CAMBRIDGE – The 2008-2009 financial crisis exposed a serious weakness in the global financial system’s architecture: an overnight market for mortgage-backed securities that could not handle the implosion of a housing bubble. Some nine years later, that weakness has not been addressed adequately.
When the crisis erupted, companies and investors in the United States were lending their extra cash overnight to banks and other financial firms, which then had to repay the loans, plus interest, the following morning. Because bank deposit insurance covered only up to $100,000, those with millions to store often preferred the overnight market, using ultra-safe long-term US Treasury obligations as collateral.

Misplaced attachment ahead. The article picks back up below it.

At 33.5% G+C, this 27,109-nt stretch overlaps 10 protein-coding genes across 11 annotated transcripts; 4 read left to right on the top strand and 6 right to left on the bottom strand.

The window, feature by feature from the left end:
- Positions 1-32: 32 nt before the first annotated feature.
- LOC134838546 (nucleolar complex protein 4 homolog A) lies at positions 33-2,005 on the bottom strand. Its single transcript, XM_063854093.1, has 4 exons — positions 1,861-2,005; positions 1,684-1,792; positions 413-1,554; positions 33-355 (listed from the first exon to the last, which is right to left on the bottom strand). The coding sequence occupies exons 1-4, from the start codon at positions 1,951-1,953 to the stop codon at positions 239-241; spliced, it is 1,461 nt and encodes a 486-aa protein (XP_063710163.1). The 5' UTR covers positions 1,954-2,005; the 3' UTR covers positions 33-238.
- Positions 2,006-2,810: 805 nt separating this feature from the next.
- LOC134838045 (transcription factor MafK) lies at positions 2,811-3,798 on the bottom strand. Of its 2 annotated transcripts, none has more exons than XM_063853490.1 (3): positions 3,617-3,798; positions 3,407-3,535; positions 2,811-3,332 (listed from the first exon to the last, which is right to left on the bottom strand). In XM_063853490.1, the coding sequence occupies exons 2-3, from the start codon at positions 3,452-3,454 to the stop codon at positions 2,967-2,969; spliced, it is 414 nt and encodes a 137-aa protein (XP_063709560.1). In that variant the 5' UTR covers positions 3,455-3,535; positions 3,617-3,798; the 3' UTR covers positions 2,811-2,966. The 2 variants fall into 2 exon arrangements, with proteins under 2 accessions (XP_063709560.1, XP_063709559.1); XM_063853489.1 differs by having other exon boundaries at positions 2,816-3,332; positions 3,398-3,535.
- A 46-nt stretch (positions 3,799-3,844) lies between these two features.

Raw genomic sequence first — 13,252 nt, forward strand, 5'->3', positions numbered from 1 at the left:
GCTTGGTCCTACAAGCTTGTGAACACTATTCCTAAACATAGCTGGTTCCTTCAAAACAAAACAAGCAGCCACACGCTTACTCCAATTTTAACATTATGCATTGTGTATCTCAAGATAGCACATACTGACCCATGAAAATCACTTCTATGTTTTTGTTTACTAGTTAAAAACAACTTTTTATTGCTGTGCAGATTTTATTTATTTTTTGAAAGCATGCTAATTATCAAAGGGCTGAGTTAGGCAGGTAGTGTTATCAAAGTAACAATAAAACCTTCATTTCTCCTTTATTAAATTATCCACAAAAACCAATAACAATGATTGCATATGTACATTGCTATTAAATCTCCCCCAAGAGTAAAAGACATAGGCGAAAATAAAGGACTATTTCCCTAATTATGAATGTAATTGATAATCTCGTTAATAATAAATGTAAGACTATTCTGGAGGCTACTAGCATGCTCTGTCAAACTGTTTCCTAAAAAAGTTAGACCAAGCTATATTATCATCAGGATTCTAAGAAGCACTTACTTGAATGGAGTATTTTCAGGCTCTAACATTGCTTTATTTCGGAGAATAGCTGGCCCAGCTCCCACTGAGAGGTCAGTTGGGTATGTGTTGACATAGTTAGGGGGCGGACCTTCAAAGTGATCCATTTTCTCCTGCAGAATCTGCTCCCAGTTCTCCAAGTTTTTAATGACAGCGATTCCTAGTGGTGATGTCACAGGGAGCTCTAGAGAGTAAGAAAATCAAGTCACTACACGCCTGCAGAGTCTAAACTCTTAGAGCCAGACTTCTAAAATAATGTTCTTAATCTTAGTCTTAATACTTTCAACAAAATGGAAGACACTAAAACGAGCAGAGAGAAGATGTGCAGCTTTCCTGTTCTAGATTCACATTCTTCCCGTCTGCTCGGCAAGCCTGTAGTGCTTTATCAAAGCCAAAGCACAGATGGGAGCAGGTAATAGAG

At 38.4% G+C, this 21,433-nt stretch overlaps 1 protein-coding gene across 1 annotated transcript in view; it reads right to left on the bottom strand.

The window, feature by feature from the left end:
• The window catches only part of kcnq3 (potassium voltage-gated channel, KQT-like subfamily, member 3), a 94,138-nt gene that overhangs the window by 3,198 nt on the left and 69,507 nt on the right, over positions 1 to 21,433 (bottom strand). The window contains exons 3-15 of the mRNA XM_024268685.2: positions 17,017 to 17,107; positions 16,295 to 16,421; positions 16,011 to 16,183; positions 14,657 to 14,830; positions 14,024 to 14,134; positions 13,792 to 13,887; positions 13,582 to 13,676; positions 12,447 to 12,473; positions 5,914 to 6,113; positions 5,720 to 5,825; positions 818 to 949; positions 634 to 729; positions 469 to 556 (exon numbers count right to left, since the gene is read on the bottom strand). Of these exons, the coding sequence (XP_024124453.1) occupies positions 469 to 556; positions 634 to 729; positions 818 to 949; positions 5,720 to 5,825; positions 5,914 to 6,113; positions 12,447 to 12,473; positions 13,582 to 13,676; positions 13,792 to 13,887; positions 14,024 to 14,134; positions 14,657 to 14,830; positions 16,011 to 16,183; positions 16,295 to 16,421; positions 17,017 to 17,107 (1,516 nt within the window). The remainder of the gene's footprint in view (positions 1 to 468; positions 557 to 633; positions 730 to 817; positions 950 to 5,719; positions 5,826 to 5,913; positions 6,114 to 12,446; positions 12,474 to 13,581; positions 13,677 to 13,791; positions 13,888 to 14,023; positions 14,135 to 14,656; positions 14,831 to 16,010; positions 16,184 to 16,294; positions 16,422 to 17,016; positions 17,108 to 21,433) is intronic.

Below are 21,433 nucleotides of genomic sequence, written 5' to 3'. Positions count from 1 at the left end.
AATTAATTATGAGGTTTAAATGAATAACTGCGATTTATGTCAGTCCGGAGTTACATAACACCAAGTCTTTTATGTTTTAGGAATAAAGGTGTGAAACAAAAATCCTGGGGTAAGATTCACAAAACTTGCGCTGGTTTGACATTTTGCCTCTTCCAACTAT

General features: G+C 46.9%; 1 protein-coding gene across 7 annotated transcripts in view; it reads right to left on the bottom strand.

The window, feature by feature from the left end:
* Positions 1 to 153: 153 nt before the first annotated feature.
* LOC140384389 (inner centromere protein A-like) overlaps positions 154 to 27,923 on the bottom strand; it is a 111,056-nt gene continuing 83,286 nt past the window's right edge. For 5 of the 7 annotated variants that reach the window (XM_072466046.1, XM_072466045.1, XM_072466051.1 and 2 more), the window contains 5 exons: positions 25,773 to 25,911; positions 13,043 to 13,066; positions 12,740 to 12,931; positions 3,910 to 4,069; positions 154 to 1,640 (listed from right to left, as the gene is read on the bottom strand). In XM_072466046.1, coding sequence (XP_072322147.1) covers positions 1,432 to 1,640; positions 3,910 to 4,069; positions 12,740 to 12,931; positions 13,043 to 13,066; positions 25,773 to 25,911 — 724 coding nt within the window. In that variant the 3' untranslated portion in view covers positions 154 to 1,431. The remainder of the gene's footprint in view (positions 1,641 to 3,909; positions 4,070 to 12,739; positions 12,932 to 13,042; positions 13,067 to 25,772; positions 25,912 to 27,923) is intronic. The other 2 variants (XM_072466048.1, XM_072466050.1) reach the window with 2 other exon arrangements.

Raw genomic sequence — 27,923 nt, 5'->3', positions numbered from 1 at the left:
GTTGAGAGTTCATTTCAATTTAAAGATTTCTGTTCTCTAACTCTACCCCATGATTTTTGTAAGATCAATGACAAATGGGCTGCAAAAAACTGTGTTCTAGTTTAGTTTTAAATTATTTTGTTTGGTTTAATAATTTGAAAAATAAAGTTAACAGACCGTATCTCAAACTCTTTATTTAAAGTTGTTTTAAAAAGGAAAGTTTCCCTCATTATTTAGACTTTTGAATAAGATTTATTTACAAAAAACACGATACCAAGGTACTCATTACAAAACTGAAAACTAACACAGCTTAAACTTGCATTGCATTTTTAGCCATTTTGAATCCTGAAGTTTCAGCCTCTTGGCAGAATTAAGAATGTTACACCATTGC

But overnight lenders could command even higher interest rates if they took as collateral a less-safe mortgage pool, so many did just that. Soon, America’s red-hot housing market was operating as a multi-trillion dollar money market.
It soon became clear, however, that the asset pools underpinning these transactions were often unstable, because they comprised increasingly low-quality mortgages. By 2009, companies were in a panic. They balked at the idea of parking their cash overnight, with mortgage pools as collateral. This left the financial system, which had come to depend on that cash, frozen. Lending dried up, fear intensified, and the economy plunged into recession.